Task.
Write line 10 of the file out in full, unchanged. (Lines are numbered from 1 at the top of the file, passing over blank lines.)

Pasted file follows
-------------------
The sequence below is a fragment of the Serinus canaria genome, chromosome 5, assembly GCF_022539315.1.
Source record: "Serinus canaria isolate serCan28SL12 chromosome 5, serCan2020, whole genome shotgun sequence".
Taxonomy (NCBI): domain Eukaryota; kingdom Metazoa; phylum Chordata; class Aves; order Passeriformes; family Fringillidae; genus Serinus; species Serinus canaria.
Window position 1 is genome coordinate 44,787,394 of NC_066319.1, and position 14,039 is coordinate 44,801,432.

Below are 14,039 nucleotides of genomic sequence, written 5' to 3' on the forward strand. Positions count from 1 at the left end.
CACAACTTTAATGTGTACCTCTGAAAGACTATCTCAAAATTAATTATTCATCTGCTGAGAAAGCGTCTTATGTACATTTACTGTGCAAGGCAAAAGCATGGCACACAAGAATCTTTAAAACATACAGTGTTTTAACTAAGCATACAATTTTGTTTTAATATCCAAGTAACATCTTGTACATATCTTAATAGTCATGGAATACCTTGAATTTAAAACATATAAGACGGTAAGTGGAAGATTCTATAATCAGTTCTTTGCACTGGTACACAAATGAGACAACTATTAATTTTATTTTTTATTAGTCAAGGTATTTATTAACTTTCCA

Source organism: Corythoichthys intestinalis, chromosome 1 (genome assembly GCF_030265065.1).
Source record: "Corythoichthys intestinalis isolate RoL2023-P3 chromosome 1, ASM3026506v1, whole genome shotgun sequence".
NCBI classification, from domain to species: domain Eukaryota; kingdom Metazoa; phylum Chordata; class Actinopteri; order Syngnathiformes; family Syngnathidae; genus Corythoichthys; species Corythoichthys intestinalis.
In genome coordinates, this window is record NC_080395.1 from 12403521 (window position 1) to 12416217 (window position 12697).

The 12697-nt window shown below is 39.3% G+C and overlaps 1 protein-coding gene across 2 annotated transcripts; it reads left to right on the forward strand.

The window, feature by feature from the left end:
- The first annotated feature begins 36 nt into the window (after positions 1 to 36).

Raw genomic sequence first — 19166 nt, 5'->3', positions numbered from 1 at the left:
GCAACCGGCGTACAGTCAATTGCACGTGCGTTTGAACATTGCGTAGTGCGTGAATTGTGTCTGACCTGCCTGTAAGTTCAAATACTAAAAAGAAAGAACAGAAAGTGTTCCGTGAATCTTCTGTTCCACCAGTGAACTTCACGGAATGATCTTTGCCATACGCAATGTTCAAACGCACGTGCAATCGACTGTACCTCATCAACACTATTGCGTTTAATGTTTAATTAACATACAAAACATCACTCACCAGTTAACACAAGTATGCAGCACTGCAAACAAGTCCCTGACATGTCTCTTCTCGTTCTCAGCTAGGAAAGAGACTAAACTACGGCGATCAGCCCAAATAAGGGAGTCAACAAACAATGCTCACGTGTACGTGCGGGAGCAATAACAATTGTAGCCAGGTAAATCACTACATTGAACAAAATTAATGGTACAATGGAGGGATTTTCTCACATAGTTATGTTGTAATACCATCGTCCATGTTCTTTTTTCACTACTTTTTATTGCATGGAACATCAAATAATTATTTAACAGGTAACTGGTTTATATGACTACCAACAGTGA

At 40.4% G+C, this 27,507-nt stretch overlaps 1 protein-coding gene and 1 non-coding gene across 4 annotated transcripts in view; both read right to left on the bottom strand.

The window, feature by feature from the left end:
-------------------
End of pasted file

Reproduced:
In genome coordinates, this window is record NC_080395.1 from 12403521 (window position 1) to 12416217 (window position 12697).